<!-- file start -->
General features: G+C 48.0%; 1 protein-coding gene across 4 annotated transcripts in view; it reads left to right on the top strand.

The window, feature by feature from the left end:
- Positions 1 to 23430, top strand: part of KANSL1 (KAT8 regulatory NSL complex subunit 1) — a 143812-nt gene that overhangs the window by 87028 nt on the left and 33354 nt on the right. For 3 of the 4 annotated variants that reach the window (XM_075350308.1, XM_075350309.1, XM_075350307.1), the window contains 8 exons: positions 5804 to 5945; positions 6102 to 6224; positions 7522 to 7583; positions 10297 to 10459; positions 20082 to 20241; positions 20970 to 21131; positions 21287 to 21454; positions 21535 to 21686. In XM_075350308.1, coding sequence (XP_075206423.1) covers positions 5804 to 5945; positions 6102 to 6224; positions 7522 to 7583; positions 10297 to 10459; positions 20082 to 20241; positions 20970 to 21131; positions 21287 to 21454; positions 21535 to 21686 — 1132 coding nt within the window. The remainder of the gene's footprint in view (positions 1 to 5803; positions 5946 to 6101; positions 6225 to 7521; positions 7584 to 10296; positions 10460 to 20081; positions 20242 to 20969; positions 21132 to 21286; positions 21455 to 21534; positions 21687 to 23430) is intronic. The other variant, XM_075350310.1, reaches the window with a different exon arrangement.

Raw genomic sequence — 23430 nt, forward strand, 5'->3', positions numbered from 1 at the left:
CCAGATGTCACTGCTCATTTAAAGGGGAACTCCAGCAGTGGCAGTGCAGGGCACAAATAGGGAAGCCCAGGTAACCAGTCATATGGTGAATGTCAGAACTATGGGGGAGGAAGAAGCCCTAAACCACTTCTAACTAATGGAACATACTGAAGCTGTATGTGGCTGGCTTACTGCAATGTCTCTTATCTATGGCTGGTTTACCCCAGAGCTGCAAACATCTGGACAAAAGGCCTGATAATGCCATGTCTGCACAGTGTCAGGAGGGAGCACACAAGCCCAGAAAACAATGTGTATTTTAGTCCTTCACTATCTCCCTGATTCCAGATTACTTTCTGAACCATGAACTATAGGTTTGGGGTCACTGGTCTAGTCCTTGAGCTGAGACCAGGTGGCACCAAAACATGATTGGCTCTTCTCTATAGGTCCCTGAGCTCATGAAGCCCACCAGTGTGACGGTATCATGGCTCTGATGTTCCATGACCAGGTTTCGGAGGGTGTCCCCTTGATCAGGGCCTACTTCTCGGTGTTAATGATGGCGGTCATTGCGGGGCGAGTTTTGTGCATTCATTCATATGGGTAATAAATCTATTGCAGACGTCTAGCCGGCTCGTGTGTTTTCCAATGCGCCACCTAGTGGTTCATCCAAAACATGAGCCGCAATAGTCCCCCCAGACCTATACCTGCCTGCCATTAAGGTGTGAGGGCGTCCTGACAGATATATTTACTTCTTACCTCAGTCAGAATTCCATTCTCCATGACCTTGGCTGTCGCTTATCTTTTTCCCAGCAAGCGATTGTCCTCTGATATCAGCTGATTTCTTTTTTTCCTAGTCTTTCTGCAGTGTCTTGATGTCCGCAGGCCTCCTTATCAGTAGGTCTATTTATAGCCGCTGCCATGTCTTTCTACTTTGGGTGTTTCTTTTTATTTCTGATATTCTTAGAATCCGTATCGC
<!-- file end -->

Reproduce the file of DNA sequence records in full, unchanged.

General features: G+C 48.0%; 1 protein-coding gene across 4 annotated transcripts in view; it reads left to right on the top strand.

The window, feature by feature from the left end:
- Positions 1 to 23430, top strand: part of KANSL1 (KAT8 regulatory NSL complex subunit 1) — a 143812-nt gene that overhangs the window by 87028 nt on the left and 33354 nt on the right. For 3 of the 4 annotated variants that reach the window (XM_075350308.1, XM_075350309.1, XM_075350307.1), the window contains 8 exons: positions 5804 to 5945; positions 6102 to 6224; positions 7522 to 7583; positions 10297 to 10459; positions 20082 to 20241; positions 20970 to 21131; positions 21287 to 21454; positions 21535 to 21686. In XM_075350308.1, coding sequence (XP_075206423.1) covers positions 5804 to 5945; positions 6102 to 6224; positions 7522 to 7583; positions 10297 to 10459; positions 20082 to 20241; positions 20970 to 21131; positions 21287 to 21454; positions 21535 to 21686 — 1132 coding nt within the window. The remainder of the gene's footprint in view (positions 1 to 5803; positions 5946 to 6101; positions 6225 to 7521; positions 7584 to 10296; positions 10460 to 20081; positions 20242 to 20969; positions 21132 to 21286; positions 21455 to 21534; positions 21687 to 23430) is intronic. The other variant, XM_075350310.1, reaches the window with a different exon arrangement.

Raw genomic sequence — 23430 nt, forward strand, 5'->3', positions numbered from 1 at the left:
CCAGATGTCACTGCTCATTTAAAGGGGAACTCCAGCAGTGGCAGTGCAGGGCACAAATAGGGAAGCCCAGGTAACCAGTCATATGGTGAATGTCAGAACTATGGGGGAGGAAGAAGCCCTAAACCACTTCTAACTAATGGAACATACTGAAGCTGTATGTGGCTGGCTTACTGCAATGTCTCTTATCTATGGCTGGTTTACCCCAGAGCTGCAAACATCTGGACAAAAGGCCTGATAATGCCATGTCTGCACAGTGTCAGGAGGGAGCACACAAGCCCAGAAAACAATGTGTATTTTAGTCCTTCACTATCTCCCTGATTCCAGATTACTTTCTGAACCATGAACTATAGGTTTGGGGTCACTGGTCTAGTCCTTGAGCTGAGACCAGGTGGCACCAAAACATGATTGGCTCTTCTCTATAGGTCCCTGAGCTCATGAAGCCCACCAGTGTGACGGTATCATGGCTCTGATGTTCCATGACCAGGTTTCGGAGGGTGTCCCCTTGATCAGGGCCTACTTCTCGGTGTTAATGATGGCGGTCATTGCGGGGCGAGTTTTGTGCATTCATTCATATGGGTAATAAATCTATTGCAGACGTCTAGCCGGCTCGTGTGTTTTCCAATGCGCCACCTAGTGGTTCATCCAAAACATGAGCCGCAATAGTCCCCCCAGACCTATACCTGCCTGCCATTAAGGTGTGAGGGCGTCCTGACAGATATATTTACTTCTTACCTCAGTCAGAATTCCATTCTCCATGACCTTGGCTGTCGCTTATCTTTTTCCCAGCAAGCGATTGTCCTCTGATATCAGCTGATTTCTTTTTTTCCTAGTCTTTCTGCAGTGTCTTGATGTCCGCAGGCCTCCTTATCAGTAGGTCTATTTATAGCCGCTGCCATGTCTTTCTACTTTGGGTGTTTCTTTTTATTTCTGATATTCTTAGAATCCGTATCGC